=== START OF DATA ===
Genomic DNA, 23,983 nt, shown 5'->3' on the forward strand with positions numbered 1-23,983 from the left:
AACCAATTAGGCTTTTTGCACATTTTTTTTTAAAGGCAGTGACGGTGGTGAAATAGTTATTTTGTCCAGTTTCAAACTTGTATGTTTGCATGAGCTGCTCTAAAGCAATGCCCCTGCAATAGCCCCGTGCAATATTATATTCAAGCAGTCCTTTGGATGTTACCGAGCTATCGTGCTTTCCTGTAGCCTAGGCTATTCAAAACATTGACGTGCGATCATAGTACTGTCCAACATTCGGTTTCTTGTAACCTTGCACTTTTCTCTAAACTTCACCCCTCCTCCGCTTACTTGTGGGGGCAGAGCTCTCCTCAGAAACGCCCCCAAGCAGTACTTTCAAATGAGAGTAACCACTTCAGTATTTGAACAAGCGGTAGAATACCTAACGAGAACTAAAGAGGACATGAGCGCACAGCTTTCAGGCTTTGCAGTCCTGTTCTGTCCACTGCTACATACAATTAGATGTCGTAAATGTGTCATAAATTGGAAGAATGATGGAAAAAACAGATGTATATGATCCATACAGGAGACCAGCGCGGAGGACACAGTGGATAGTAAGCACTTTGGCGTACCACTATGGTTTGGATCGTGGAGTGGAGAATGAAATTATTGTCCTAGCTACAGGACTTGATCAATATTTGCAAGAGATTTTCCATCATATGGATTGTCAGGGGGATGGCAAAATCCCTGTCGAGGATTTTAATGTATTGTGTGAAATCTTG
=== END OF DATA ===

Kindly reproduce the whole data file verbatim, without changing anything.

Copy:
Genomic DNA, 23,983 nt, shown 5'->3' on the forward strand with positions numbered 1-23,983 from the left:
AACCAATTAGGCTTTTTGCACATTTTTTTTTAAAGGCAGTGACGGTGGTGAAATAGTTATTTTGTCCAGTTTCAAACTTGTATGTTTGCATGAGCTGCTCTAAAGCAATGCCCCTGCAATAGCCCCGTGCAATATTATATTCAAGCAGTCCTTTGGATGTTACCGAGCTATCGTGCTTTCCTGTAGCCTAGGCTATTCAAAACATTGACGTGCGATCATAGTACTGTCCAACATTCGGTTTCTTGTAACCTTGCACTTTTCTCTAAACTTCACCCCTCCTCCGCTTACTTGTGGGGGCAGAGCTCTCCTCAGAAACGCCCCCAAGCAGTACTTTCAAATGAGAGTAACCACTTCAGTATTTGAACAAGCGGTAGAATACCTAACGAGAACTAAAGAGGACATGAGCGCACAGCTTTCAGGCTTTGCAGTCCTGTTCTGTCCACTGCTACATACAATTAGATGTCGTAAATGTGTCATAAATTGGAAGAATGATGGAAAAAACAGATGTATATGATCCATACAGGAGACCAGCGCGGAGGACACAGTGGATAGTAAGCACTTTGGCGTACCACTATGGTTTGGATCGTGGAGTGGAGAATGAAATTATTGTCCTAGCTACAGGACTTGATCAATATTTGCAAGAGATTTTCCATCATATGGATTGTCAGGGGGATGGCAAAATCCCTGTCGAGGATTTTAATGTATTGTGTGAAATCTTG